• Just before the fall, did you see anything on the floor?
  • Did you have any difficulty walking on any parts of the property?
  • Have you worn these shoes before?

Justifiably, it may be difficult to get the injured party to fill out the form.  If the injured party is with someone else, ask them to fill it out.  Remember, the more details you can obtain, the better.

The witness statement form should include the following:

  • The name, address, email address, and telephone number of the witness;
  • The age and gender of the witness;
  • The date, time, and location of the fall;
  • The weather conditions outside at the time of the fall, including the temperature outside, and whether and what type of precipitation was outside;
  • A detailed description of what the witness observed; and
  • A signature line for the witness to sign.

After completing the incident form and witness form, train your employees to attach a list of all the employees who were working at the time of the fall so that your lawyers can speak with them about what they observed around that time.  The attorney representing the injured party will request that list as well. 


Additionally, if available, attach a drawing of the path that the injured party took to the spot where they fell. If your property is a restaurant, you should be able to use the floor plan of the restaurant to do this. Make sure all of the documents are stored centrally and electronically so that they are easily accessible if and when there is litigation.


3. Preserve Surveillance Video

To preserve hard drive space, surveillance camera systems are set to automatically erase after a certain period of time, this need to preserve space conflicts with the need to preserve video when it comes to personal injury lawsuits. Often, surveillance camera footage of the incident has been erased by the time a lawsuit is filed, taking away a great source of information about the incident.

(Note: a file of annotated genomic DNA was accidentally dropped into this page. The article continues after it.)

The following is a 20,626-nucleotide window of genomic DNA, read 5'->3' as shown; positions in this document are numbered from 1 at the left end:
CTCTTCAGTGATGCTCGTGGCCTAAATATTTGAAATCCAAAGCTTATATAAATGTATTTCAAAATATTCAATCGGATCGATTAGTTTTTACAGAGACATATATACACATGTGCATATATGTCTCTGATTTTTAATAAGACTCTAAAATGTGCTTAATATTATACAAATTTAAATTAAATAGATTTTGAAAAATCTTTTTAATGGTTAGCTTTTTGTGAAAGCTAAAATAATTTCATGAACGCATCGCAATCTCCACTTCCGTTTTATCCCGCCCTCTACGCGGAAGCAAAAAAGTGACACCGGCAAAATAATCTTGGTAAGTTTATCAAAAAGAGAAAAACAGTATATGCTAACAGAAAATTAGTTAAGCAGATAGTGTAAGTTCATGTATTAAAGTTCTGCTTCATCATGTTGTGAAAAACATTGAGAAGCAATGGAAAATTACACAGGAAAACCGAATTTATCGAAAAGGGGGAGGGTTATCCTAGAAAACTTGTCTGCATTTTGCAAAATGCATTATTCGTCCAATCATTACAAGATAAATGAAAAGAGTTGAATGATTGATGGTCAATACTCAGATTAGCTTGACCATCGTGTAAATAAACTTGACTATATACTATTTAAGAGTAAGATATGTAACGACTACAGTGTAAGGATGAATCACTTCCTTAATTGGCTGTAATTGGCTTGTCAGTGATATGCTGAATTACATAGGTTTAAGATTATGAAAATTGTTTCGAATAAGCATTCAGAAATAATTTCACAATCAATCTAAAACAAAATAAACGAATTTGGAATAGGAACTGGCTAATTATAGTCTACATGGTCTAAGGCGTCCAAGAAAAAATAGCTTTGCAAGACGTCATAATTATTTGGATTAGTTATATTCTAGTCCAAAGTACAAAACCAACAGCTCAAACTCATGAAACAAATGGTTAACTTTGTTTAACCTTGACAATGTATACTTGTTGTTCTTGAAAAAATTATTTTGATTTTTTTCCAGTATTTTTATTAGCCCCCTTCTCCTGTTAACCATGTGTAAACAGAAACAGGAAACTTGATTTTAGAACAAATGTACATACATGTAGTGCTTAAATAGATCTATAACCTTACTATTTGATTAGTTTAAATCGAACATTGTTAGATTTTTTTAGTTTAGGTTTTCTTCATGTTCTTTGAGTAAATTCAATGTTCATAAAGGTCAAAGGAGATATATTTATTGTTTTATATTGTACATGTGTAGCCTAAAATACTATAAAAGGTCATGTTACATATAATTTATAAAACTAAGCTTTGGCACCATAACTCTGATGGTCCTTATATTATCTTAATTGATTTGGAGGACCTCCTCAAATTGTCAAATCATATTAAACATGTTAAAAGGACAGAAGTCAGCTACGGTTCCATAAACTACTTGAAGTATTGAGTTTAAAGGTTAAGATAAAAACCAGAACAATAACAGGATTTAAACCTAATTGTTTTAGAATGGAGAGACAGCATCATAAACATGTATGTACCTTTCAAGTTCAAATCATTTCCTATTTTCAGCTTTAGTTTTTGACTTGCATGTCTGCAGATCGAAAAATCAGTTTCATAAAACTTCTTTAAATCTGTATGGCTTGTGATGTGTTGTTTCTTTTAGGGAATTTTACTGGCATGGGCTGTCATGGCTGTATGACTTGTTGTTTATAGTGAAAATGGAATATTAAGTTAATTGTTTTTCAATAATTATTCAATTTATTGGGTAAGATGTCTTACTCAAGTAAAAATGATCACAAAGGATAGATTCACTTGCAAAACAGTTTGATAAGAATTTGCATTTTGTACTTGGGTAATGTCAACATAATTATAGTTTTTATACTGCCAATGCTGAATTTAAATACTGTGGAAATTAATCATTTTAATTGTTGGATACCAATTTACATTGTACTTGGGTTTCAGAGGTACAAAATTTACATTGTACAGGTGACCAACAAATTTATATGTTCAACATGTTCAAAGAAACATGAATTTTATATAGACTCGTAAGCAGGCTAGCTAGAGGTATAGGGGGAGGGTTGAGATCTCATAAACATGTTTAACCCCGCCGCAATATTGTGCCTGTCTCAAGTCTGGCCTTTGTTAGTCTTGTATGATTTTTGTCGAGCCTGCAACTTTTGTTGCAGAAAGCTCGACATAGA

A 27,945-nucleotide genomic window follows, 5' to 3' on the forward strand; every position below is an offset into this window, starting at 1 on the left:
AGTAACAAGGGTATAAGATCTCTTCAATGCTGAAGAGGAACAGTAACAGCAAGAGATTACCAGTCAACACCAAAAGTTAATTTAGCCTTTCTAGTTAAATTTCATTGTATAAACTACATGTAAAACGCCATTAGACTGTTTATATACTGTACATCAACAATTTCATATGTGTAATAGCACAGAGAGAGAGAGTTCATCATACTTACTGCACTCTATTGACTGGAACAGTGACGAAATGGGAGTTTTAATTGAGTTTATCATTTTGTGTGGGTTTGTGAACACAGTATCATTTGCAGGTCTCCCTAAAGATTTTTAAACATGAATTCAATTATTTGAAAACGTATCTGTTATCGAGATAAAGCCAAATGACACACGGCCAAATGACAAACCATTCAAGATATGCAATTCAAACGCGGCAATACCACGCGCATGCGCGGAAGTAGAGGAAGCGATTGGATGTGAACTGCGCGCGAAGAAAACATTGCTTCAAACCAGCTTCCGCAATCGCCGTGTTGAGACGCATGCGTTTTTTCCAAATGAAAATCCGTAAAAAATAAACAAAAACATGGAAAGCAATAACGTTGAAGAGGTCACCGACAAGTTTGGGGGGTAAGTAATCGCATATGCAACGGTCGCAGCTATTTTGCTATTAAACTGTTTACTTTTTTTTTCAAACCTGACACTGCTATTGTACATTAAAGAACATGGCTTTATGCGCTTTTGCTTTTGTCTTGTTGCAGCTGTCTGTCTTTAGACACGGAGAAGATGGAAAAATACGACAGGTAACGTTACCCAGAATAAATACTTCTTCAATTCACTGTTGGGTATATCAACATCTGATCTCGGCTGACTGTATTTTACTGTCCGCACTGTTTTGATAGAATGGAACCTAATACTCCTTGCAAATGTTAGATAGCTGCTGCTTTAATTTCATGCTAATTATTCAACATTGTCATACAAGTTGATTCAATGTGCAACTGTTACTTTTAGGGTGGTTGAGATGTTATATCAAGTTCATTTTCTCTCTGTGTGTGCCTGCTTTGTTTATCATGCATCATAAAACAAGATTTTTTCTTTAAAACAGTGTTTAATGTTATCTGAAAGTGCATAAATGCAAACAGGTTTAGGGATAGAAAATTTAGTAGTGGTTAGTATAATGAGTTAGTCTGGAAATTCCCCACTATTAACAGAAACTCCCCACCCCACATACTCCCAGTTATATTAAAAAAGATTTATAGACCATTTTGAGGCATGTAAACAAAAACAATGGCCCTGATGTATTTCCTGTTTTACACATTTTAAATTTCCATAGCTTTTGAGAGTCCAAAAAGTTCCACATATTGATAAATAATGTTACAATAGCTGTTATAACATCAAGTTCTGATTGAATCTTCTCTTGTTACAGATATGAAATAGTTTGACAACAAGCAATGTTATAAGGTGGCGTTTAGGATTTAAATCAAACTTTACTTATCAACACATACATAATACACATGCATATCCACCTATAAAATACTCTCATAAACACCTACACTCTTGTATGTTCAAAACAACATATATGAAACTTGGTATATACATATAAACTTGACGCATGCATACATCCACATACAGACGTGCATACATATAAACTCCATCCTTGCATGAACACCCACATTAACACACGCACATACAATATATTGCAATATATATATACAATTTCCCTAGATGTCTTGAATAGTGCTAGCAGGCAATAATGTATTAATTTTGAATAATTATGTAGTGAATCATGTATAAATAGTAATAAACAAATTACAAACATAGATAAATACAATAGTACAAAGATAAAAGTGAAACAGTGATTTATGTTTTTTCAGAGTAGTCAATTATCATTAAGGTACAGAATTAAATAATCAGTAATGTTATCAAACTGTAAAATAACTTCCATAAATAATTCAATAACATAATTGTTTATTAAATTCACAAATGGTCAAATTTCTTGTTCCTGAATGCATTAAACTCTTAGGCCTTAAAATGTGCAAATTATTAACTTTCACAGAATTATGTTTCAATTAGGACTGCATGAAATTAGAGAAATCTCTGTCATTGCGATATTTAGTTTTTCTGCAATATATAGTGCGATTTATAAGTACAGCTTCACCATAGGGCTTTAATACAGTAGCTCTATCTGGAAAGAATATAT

Train your employees to immediately save the data or footage from the surveillance cameras at the time of the incident.  Even if the cameras do not record the actual fall, surveillance camera footage can give us information about the general circumstances of the fall.


Bottom Line

No matter how many precautions a business takes, slip and falls occur.  By creating a few easy policies and training employees, a business can better defend itself in litigation and may even help the business avoid liability altogether. 


For more information about how to implement the above policies and more, contact Abhay M. Nadipuram.




Davis Brown Law Firm blogs, legal updates, and other content are for educational and informational purposes only. This is not legal advice and it does not create an attorney/client relationship between Davis Brown and readers. Each circumstance is different; readers should consult an attorney to understand how this content relates to their personal situation. You should not use Davis Brown blogs or content as a substitute for legal advice from a licensed attorney in your state. Reproduction of Davis Brown content without written consent is prohibited.